By Faraz Baber, director, Terence O’Rourke and chair, RICS planning policy panel
The delay being caused by Chelsea FC’s right-of-light battle with its neighbouring property owner highlights just some of the reasons development projects take so long to come to fruition after planning consent is given.
Developing, in urban areas in particular, throws up a long list of potential hurdles and hoops that developers need to jump over and through before they can actually put a spade in the ground.
Achieving planning permission in the first place can be hugely challenging for big development projects in city centre locations, with developers needing to tick several boxes, from the aesthetics to statutory demands.
To get through all of this and still face delays and uncertainty adds further expense at the planning stage. It hinders the speed at which projects can be delivered and dampens developer appetite for taking on complex projects.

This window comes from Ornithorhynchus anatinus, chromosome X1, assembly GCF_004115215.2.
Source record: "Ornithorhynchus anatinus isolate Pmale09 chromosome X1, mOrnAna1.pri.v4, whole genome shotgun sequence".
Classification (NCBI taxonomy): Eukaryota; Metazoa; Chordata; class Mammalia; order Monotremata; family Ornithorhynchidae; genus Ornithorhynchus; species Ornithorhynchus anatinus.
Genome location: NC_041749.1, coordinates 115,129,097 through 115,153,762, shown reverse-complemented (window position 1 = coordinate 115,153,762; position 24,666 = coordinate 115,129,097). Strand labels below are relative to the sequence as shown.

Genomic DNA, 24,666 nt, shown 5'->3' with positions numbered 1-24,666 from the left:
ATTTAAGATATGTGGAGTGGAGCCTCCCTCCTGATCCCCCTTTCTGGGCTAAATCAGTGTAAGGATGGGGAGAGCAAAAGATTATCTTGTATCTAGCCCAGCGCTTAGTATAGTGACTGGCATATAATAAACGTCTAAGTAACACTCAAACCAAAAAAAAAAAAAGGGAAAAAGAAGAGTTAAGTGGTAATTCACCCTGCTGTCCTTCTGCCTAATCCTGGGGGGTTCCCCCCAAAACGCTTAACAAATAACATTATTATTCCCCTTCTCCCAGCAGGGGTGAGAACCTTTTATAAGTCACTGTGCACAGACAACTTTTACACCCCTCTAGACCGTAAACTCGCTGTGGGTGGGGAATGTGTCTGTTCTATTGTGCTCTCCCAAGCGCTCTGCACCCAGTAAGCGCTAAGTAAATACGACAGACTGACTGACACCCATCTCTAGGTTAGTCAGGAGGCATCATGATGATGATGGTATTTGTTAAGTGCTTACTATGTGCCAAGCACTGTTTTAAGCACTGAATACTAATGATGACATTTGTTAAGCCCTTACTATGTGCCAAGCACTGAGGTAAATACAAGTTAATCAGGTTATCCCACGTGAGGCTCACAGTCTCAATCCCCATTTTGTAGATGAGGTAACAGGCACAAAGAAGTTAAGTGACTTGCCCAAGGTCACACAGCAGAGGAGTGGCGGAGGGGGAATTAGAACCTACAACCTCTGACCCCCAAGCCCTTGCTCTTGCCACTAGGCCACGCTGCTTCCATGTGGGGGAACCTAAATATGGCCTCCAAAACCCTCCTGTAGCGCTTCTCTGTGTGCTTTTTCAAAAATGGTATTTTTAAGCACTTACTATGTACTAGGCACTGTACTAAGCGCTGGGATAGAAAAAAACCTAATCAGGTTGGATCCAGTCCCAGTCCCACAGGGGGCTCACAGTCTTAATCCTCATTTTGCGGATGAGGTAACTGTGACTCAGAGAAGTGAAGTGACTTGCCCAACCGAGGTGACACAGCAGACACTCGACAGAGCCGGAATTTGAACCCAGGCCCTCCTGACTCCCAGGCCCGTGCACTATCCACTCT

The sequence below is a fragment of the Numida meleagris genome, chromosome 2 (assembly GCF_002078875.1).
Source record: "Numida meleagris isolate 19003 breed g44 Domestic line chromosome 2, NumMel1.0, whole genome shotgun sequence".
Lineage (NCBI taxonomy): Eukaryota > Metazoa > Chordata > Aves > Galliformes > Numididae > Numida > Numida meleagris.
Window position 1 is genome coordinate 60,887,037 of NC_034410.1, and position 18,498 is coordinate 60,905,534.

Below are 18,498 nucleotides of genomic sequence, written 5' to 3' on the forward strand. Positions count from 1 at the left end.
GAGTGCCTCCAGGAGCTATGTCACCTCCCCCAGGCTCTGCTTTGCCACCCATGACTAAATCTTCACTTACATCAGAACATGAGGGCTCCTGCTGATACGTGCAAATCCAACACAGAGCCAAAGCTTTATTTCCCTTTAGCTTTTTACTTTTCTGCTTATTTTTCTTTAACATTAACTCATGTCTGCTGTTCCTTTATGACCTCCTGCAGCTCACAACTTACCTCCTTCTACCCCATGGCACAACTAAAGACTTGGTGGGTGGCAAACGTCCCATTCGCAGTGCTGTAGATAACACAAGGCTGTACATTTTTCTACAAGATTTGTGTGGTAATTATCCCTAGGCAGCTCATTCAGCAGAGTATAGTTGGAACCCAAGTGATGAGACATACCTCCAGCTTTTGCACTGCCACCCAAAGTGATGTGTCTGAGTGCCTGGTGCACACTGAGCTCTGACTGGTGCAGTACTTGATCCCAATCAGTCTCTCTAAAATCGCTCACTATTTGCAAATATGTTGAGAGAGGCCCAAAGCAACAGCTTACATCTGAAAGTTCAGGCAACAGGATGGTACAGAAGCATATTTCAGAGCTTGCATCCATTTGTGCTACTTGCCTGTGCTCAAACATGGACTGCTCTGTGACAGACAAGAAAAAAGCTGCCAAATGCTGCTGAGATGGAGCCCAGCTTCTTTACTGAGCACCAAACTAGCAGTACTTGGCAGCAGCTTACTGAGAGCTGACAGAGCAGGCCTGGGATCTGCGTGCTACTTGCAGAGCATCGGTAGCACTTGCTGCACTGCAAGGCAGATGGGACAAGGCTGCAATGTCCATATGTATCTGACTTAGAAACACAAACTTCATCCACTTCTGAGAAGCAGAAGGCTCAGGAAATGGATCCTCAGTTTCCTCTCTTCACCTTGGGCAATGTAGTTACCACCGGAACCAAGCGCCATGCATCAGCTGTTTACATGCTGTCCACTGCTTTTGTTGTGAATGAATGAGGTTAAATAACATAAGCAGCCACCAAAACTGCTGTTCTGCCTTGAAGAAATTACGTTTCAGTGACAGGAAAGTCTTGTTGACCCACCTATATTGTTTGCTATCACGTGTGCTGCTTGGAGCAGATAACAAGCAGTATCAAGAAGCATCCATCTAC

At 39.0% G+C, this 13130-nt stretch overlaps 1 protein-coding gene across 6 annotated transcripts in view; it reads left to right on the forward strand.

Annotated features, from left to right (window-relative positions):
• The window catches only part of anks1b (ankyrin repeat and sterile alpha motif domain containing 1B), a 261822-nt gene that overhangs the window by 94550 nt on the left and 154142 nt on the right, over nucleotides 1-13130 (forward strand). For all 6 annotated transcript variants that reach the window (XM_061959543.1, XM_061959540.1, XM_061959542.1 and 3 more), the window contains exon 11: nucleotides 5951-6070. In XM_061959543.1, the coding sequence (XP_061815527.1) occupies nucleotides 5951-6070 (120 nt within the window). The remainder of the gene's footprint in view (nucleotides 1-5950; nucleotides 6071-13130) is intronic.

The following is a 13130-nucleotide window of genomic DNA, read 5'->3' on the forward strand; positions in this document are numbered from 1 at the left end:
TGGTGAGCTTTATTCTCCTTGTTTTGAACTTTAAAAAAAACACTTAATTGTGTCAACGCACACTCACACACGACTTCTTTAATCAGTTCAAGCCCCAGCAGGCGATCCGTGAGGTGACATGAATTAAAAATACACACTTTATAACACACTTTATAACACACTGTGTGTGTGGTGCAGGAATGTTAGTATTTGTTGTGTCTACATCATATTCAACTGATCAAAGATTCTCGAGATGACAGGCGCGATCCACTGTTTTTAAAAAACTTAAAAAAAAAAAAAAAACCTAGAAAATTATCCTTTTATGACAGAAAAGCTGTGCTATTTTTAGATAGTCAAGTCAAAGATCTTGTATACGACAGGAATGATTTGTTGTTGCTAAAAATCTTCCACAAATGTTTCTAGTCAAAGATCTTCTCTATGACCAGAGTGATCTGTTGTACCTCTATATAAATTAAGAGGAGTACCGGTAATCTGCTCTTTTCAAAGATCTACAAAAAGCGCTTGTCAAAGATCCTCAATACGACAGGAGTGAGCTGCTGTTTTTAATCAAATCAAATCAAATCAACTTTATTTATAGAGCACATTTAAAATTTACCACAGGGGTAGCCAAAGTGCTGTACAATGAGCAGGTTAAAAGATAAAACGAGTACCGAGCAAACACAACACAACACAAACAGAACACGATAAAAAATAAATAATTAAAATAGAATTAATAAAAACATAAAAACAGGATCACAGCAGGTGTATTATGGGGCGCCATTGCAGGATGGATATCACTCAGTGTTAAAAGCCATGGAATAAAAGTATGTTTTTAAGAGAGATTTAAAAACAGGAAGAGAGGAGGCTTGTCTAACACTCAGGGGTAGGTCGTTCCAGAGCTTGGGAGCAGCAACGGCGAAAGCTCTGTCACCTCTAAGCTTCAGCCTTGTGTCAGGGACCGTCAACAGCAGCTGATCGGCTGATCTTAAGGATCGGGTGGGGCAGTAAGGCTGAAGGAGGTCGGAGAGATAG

It is one thing when this concerns a Premier League stadium, but more often than not, much-needed housing projects are being affected. London alone needs to deliver 66,000 homes a year over the next 10 years: 40,000 on major sites and around 25,000 on smaller sites of up to 25 homes. Uncertainties, risks of challenge and accessing funding after planning consent will simply not convert permissions to homes expediently.
As an industry, we want to see the ability to develop land made as easy as possible once the council is satisfied with the proposed plans. This is not to say it should happen at the expense of the public, but there must be a sensible solution that protects a neighbour’s right to object while ensuring work can start as early as possible and homes, community facilities or commercial buildings can be delivered as quickly as possible.
Hopefully Sir Oliver Letwin will include these sorts of examples as part of his review into the reasons developments stall and don’t get delivered quickly, even once planning consent is granted. These types of challenges need to be resolved before schemes in urban city areas can get off the ground and new regulations may be needed to restrict how long parties have to mount objections and push for injunctions.